Professor Bryan Cook and Associate Professor Lysandra Cook, in the UH Mānoa College of Education (COE) Department of Special Education, were awarded the Kirk Award by the Council for Exceptional Children’s Division for Learning Disabilities (CEC-DLD). Their work, “Research Designs and Special Education Research: Different Designs Address Different Questions,” was selected as the best practitioner article published in Learning Disabilities Research & Practice (LDRP) during the 2016 volume year.
Both of the Cooks have been with the COE since 2005, specializing in evidence-based practices, high incidence disabilities, inclusion, and teacher preparation. The aim of their article is to provide practitioners and other nonresearchers a basic understanding of research designs to aid in appropriately interpreting and applying research findings in special education.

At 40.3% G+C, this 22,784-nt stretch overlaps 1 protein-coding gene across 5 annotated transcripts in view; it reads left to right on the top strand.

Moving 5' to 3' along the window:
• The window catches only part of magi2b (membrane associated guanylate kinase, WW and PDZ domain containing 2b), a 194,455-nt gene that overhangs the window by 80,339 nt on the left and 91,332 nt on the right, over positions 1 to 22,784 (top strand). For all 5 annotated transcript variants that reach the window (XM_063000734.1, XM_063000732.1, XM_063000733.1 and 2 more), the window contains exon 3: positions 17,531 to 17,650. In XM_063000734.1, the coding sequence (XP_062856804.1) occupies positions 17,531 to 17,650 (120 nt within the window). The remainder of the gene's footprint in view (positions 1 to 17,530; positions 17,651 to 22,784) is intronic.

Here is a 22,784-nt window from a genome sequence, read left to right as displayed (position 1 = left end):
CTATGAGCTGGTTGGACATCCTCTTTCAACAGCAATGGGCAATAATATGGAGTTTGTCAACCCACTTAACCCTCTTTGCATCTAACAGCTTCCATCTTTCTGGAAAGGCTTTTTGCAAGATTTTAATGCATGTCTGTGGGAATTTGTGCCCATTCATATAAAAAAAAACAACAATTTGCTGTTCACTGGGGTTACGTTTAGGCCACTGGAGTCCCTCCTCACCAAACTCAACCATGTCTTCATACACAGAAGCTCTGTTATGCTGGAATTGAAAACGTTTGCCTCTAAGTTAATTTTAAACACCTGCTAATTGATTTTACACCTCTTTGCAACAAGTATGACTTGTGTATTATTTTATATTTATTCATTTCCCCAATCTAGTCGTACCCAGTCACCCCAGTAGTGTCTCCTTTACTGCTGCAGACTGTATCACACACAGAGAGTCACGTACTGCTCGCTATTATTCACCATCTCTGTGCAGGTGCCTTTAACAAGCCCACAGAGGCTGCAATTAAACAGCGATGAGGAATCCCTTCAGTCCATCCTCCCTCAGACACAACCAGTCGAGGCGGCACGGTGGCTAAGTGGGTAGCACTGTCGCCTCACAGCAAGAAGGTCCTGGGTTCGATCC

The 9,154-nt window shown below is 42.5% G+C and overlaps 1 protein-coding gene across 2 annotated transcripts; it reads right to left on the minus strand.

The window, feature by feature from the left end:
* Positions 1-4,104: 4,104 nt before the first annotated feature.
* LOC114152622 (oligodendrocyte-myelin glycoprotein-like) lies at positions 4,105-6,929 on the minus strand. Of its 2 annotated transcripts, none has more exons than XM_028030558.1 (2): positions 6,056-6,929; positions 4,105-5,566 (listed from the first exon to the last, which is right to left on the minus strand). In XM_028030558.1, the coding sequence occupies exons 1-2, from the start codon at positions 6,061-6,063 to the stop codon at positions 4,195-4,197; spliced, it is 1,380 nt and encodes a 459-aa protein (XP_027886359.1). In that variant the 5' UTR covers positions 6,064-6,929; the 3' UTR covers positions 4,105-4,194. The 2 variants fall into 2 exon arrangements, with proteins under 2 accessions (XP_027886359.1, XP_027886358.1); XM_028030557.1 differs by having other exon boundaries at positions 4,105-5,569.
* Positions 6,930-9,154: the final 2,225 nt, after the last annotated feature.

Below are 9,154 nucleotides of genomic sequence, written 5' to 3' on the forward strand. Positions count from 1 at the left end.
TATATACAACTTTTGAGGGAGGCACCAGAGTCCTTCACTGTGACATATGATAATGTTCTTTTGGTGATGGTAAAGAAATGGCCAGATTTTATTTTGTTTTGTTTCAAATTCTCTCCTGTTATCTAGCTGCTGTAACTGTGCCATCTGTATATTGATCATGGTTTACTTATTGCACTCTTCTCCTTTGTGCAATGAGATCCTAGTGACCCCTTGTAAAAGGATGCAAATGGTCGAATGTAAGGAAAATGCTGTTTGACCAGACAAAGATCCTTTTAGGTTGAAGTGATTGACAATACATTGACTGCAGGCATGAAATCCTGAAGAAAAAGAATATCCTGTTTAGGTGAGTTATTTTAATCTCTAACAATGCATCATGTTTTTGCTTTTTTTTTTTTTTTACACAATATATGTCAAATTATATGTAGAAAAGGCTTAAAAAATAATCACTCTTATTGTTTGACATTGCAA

“We have been concerned about the gap between research and practice in education for some time, especially its implications for the quality of instruction provided to learners with disabilities,” Bryan explained. “One approach for bridging the research-to-practice gap is to provide educators with tools to be more informed and critical consumers of research. This article is the first in a series we are authoring for LDRP aimed at enhancing educators’ understanding of foundational concepts in educational research.”
The Cooks will be recognized on April 19, 2017 for their achievement and contribution to the field by the DLD at the Council for Exceptional Children’s Annual Conference in Boston, Massachusetts where they will receive a plaque and small monetary prize. Named after Samuel A. Kirk, one of the nation’s foremost leaders in special education, the Kirk Award is overseen by DLD’s Publications Committee and is given occasionally in recognition of excellence in professional journal articles that have been published in LDRP.
“We are very honored to receive this award and hope that the article will contribute in some small way to improving the quality of instruction provided to learners with disabilities,” Lysandra concluded.
Source: A College of Education news story